Branch revenues Branch expense Branch loss Branch loss per mile 1955 7,227 118,710 111,483 2,188 1956 7,099 116,390 109,291 2,144 1957 5,628 122,560 116,932 2,294 1958 4,165 121,740 117,575 2,307
Details of branch expenses were given for the four years. Those for 1958 are as follows:
Train Service 31,345 Maintenance of Equipment 8,155 Station Expenses 1,300 Maintenance of Way and Structures 73,270 Payroll burden (Unemployment Insurance, Health and Welfare Plan, etc.) 7,670 Total 121,740
The train service amount includes $24,240 for wages and $4,900 for fuel. Maintenance of way and structures expense includes $31,475 for labour and $41 ,795 for material, mostly ties.
Canadian National's Exhibit 7 shows its appraisement of the effect of operating the branch on the system as a whole. It includes the out-of-pocket expenses of the branch above set forth, and the balance of system expenses incurred in handling the off-line traffic, the latter calculated on the basis that at least 50 per cent of the system revenues for the freight and express handled would be the expense to Canadian National of handling the traffic on the balance of the system. The Exhibit shows the following results for the years 1955 to 1958.
Operating Results, System Basis 1955 1956 1957 1958 System Revenues 47,982 47,670 37,413 26,684 Out-of-Pocket Expenses Branch Line 118,710 116,390 122,560 121,740 Balance of System Expenses 50% Operating Ratio on off-line Freight 18,678 19,098 15,072 10,693 Express 1,637 1,145 781 533 Total $139,025 $136,633 $138,413 $132,966 Annual System Loss 91,043 88,963 101,000 106,282 Annual System Loss Per Mile 1,786 1,747 1,982 2,085
If operation of the line is abandoned Canadian National will incur switching expenses on its Bessemer, Coe Hill and Maynooth Subdivisions which were estimated to amount to $32,520 if the switching had been performed in 1958, and this amount is deductible from the $106,282 annual system loss above mentioned, leaving $73,762 as the company's appraisement of the annual saving on 1958 figures that would result to Canadian National from abandonment of operation of the branch line.
Canadian National also gave figures of traffic handled during the first eight months of 1959, which showed that the number of outbound cars dropped to 45 as compared with 70 for the same period in 1958; and that the number of inbound cars increased but only because of heavy shipments of asphalt and highway material, which were said to be non-recurring traffic.
Evidence was given as to bus operations and trucking operations in the area.
The general purport of objections to the application that were made by those who appeared at the hearing and by persons who wrote to the Board, were that large timber in the area has become exhausted and there is only pulpwood and fuelwood left and the line is needed for these commodities; that highway construction is coming to a close and the farmers will go back to seasonal cutting of trees; that a large amount of money has been spent by the company in recent years in putting in new ties and otherwise repairing the line and structures, and this should enable operation to be carried on for some years with a minimum of expense; and that the railway is necessary in order that railway rates may help to hold down trucking rates.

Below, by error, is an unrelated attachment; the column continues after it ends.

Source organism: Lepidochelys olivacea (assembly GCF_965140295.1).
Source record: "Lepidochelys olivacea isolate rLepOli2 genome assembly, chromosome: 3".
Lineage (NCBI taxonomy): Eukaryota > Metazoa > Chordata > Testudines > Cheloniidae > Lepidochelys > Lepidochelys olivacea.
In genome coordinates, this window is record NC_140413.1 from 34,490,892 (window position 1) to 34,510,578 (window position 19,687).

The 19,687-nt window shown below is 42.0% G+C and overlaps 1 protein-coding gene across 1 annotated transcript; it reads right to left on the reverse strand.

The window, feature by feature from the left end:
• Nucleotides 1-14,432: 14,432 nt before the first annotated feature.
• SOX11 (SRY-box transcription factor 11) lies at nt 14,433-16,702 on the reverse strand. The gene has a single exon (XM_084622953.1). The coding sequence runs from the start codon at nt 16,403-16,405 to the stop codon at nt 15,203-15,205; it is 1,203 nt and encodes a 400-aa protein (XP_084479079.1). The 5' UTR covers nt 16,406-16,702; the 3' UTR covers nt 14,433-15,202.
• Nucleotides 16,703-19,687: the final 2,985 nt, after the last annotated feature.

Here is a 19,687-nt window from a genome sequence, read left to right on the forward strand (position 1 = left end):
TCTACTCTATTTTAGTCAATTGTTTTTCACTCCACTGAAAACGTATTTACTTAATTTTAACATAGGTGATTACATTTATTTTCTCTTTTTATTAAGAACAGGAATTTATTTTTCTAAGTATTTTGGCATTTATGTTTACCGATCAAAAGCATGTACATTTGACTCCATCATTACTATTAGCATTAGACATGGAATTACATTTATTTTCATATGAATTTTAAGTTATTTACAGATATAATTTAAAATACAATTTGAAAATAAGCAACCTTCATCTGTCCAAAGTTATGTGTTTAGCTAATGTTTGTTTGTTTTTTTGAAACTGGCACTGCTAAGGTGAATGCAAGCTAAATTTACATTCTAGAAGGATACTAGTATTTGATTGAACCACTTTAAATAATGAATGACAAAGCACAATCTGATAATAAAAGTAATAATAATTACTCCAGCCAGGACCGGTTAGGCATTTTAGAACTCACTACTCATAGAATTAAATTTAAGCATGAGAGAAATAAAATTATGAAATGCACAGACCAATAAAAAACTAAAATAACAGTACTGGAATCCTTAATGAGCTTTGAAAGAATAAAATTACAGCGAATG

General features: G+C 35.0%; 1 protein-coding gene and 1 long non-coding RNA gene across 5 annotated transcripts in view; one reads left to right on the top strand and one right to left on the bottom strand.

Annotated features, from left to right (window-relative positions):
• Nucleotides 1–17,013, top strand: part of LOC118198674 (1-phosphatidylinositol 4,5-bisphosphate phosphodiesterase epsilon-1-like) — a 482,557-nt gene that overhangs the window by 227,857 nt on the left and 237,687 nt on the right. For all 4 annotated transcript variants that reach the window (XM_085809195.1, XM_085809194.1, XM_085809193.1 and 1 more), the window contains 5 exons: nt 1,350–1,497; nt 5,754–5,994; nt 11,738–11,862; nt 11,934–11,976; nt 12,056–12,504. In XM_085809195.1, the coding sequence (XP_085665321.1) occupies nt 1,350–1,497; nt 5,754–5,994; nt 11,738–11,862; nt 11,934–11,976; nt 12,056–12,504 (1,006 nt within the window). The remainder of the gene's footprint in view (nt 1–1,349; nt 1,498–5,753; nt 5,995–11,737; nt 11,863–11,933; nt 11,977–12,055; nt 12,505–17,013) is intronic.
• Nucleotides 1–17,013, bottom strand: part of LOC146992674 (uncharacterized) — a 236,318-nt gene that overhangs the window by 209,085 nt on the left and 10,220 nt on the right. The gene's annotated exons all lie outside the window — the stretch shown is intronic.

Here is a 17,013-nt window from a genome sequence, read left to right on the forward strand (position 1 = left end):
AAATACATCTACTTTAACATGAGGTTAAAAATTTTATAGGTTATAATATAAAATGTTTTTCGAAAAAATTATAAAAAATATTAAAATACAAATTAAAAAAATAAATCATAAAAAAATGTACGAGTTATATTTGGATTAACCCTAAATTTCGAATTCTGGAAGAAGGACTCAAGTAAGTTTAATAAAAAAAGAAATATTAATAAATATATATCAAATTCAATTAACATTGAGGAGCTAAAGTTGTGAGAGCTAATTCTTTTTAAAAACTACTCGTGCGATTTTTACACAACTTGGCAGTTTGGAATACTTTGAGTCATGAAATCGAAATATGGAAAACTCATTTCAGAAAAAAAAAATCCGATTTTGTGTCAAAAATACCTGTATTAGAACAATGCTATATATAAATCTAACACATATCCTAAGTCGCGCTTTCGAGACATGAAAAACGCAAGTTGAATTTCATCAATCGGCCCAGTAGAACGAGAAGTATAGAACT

Findings and determination
The line has had a long and useful life and, like some other branch lines, has handled much more traffic in former years than in latter years. The changes that have taken place in the economy and industry of the area, coupled with the development of paved highways and highway transportation services by bus and truck, both private and public, have been influential in reducing traffic handled by this branch line to a weekly average of approximately two to three outbound cars, mostly pulpwood and forest products, and less than one inbound car. On behalf of Canadian National it was said that on a per mile basis this branch is one of its most unprofitable lines and that Canadian National management sees no prospect that patronage will increase to an extent sufficient to warrant continuance of operation of the line. The evidence supports the view taken by Canadian National of future prospects for the line. The patronage in recent years and the prospective patronage for the future are not such as to warrant continuance of operation.
As was stated by the Board in its decision in 1935 in C.N.R. v. Tweed, 44 C.R.C. 53, the issue in each case where abandonment is sought resolves itself into the questionwhether the loss and inconvenience to the public consequent upon the abandonment outweigh the burden that continued operation of the railway line involved would impose upon the railway company.
In my opinion the burden that continuance of operation of this line would impose upon Canadian National Railways greatly outweighs the loss and inconvenience to the public that would result from abandonment.
I would grant the application and authorize abandonment of operation to take place at any time after March 31, 1960. I feel that the area should continue to have the services of the line during the coming winter, and shippers will have that period to make adjustments in their transportation arrangements for the future.
An Order will be issued accordingly.
J. M. Woodard
Ottawa: December 11, 1959.